According to a MediaPost article, investment bank Goldman Sachs recently demanded that blogger Mike Morgan take down his gripe site GoldmanSachs666.com.Â A lawyer for the bank sent Morgan a letter last week demanding that he stop using the Goldman Sachs trademark in the site’s domain name.Â Instead, Morgan filed a preemptive lawsuit against the bank on Monday in the U.S. District Court for the Southern District of Florida. In his lawsuit, Morgan says that he owns the domain name GoldmanSachs666.com, which he uses “to display news and commentary” regarding the bank.
The site, which went live at the end of March, is devoted to criticizing the bank, with posts like, “Breakup Goldman Sachs — Too Big To Fail Means Too Much Power.”
Courts have ruled against other companies that have attempted to use trademark law to shut down gripe sites. For example, last year a court rejected Wal-Mart’s attempt to shut down the sites walocaust.com and walqaeda.com.
In general, courts determine trademark disputes by evaluating whether a particular use of a trademark is likely to confuse people. Who does Goldman Sachs think they’re kidding? Nobody is likely to confuse Morgan’s site with Goldman Sach’s official website. It seems to me that Goldman Sachs’ lawyers thought they could throw their weight around and make the poor blogger shut down his site. Now they’re stuck in federal court in Florida with a legal position that is frivilous. But hey, what does Goldman Sachs care? The taxpayer bailout is probably paying the lawyers.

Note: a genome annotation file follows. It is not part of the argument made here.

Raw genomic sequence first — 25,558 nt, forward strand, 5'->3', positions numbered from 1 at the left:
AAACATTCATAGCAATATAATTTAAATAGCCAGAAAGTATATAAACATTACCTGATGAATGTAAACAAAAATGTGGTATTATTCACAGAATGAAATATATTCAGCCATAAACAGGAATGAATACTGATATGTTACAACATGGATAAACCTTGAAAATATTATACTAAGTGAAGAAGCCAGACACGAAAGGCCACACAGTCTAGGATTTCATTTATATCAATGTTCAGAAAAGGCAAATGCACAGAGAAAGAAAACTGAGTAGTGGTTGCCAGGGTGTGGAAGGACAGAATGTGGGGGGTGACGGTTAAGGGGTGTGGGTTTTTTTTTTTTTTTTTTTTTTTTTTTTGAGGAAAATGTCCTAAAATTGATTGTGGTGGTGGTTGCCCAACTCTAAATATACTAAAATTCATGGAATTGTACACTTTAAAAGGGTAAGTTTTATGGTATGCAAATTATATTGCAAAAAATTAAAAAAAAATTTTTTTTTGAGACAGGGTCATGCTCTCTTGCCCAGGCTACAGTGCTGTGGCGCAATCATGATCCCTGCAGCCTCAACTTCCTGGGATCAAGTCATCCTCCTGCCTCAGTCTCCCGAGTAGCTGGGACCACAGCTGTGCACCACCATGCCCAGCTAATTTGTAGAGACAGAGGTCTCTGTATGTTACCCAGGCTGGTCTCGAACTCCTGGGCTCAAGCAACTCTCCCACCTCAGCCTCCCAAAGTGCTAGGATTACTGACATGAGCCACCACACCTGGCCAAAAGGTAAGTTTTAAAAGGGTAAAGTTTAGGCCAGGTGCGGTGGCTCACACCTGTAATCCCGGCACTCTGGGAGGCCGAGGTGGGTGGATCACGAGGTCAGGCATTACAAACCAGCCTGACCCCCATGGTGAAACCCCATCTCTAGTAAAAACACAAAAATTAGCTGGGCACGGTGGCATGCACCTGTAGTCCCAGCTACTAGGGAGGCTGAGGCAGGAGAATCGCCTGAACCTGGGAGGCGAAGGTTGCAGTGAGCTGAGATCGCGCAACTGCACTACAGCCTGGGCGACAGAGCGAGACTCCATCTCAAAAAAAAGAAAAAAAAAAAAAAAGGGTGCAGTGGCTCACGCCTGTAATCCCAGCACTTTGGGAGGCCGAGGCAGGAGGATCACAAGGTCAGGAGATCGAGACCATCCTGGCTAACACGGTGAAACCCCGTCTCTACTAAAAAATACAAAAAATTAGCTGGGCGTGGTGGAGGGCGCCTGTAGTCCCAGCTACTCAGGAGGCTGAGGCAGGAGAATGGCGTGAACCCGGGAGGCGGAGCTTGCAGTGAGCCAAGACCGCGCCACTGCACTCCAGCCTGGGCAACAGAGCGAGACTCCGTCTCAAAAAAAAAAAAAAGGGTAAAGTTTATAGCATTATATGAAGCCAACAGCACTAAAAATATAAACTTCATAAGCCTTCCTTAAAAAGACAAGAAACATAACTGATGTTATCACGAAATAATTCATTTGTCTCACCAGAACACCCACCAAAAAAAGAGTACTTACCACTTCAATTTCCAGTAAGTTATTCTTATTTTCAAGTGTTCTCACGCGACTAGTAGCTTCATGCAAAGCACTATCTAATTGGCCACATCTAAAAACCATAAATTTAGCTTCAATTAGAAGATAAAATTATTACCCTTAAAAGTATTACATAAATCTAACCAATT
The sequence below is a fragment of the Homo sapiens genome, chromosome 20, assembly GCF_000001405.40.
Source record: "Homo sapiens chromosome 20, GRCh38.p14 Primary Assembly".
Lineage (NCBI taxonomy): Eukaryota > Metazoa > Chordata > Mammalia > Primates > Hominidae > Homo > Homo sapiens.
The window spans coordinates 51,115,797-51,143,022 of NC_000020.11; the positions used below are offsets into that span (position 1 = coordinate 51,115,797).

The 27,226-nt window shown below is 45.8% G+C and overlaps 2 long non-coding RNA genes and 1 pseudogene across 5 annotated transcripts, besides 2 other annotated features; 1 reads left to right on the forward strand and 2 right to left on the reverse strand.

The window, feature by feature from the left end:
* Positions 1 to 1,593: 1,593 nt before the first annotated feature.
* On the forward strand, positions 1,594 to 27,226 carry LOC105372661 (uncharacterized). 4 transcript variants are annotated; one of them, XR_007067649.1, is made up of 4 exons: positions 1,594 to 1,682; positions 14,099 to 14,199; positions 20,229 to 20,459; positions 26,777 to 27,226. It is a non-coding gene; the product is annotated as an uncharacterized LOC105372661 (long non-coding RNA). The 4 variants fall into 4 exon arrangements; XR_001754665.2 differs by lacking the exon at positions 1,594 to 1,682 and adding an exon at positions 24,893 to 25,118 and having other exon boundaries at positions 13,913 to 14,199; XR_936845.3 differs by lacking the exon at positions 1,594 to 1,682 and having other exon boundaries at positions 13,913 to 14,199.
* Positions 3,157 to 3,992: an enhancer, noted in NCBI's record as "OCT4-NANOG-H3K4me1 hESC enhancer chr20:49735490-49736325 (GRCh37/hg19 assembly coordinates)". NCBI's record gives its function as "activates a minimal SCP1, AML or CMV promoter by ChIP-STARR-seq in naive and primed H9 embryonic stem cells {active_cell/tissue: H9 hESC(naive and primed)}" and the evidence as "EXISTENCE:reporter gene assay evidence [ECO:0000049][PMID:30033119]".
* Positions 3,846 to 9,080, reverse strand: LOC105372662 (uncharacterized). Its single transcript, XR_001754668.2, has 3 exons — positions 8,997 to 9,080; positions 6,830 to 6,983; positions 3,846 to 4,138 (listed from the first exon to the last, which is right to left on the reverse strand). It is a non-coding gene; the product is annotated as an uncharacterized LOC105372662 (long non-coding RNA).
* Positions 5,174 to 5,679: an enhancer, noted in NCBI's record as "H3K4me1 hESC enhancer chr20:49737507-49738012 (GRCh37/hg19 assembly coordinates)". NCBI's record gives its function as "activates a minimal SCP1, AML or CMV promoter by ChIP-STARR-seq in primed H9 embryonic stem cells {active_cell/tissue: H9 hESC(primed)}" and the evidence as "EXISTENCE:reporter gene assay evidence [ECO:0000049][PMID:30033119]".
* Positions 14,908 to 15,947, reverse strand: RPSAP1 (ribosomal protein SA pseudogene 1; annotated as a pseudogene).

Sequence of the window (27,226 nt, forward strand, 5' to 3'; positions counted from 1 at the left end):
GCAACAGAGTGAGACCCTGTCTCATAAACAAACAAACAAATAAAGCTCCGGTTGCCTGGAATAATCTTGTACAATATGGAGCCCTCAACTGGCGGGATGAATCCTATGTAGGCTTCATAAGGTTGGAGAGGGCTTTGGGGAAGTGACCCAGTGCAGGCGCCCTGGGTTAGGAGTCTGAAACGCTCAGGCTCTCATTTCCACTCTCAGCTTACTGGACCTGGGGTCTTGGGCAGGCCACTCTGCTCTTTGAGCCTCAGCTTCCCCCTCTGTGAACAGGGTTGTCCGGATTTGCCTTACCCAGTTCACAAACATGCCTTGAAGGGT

If Goldman Sachs were to get away with their ridiculous interpretation of trademark law, that would shut down a substantial portion of the lawyer websites in this country.Â When a lawyer puts up a website talking about filing lawsuits against manufacturers of Ortho Evra or Yamaha Rhinos, does anybody confuse those websites with sites maintained by the manufacturers?Â No.Â And neither would anybody confuse Morgan’s site with Goldman Sachs.
Can anybody tell me whether the First Amendment to the Constitiution has been repealed in this country?Â I didn’t think so.